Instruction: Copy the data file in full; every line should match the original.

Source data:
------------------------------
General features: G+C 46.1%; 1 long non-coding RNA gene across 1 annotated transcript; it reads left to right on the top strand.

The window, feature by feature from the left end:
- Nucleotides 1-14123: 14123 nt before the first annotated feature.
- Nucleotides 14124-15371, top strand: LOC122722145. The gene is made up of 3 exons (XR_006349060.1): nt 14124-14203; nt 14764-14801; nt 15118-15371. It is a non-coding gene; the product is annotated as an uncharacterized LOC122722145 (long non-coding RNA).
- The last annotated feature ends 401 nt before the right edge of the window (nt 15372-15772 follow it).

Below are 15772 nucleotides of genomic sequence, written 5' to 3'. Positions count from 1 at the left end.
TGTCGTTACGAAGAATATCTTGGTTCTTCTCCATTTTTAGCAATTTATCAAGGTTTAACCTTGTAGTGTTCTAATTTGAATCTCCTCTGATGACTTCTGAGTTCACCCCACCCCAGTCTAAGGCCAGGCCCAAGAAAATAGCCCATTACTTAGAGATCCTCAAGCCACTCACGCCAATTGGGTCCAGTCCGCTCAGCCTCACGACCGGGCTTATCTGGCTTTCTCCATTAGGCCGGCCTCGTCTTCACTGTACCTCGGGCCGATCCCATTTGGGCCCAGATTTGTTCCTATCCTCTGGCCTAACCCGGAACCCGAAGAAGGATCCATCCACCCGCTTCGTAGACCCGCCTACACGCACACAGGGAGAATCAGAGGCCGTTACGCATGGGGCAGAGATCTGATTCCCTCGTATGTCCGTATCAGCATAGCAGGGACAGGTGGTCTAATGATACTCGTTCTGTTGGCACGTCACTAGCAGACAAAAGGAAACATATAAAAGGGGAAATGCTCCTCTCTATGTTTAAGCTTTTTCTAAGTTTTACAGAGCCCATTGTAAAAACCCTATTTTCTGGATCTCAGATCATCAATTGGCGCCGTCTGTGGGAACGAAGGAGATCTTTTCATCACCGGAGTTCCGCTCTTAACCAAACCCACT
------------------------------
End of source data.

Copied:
General features: G+C 46.1%; 1 long non-coding RNA gene across 1 annotated transcript; it reads left to right on the top strand.

The window, feature by feature from the left end:
- Nucleotides 1-14123: 14123 nt before the first annotated feature.
- Nucleotides 14124-15371, top strand: LOC122722145. The gene is made up of 3 exons (XR_006349060.1): nt 14124-14203; nt 14764-14801; nt 15118-15371. It is a non-coding gene; the product is annotated as an uncharacterized LOC122722145 (long non-coding RNA).
- The last annotated feature ends 401 nt before the right edge of the window (nt 15372-15772 follow it).

Below are 15772 nucleotides of genomic sequence, written 5' to 3'. Positions count from 1 at the left end.
TGTCGTTACGAAGAATATCTTGGTTCTTCTCCATTTTTAGCAATTTATCAAGGTTTAACCTTGTAGTGTTCTAATTTGAATCTCCTCTGATGACTTCTGAGTTCACCCCACCCCAGTCTAAGGCCAGGCCCAAGAAAATAGCCCATTACTTAGAGATCCTCAAGCCACTCACGCCAATTGGGTCCAGTCCGCTCAGCCTCACGACCGGGCTTATCTGGCTTTCTCCATTAGGCCGGCCTCGTCTTCACTGTACCTCGGGCCGATCCCATTTGGGCCCAGATTTGTTCCTATCCTCTGGCCTAACCCGGAACCCGAAGAAGGATCCATCCACCCGCTTCGTAGACCCGCCTACACGCACACAGGGAGAATCAGAGGCCGTTACGCATGGGGCAGAGATCTGATTCCCTCGTATGTCCGTATCAGCATAGCAGGGACAGGTGGTCTAATGATACTCGTTCTGTTGGCACGTCACTAGCAGACAAAAGGAAACATATAAAAGGGGAAATGCTCCTCTCTATGTTTAAGCTTTTTCTAAGTTTTACAGAGCCCATTGTAAAAACCCTATTTTCTGGATCTCAGATCATCAATTGGCGCCGTCTGTGGGAACGAAGGAGATCTTTTCATCACCGGAGTTCCGCTCTTAACCAAACCCACT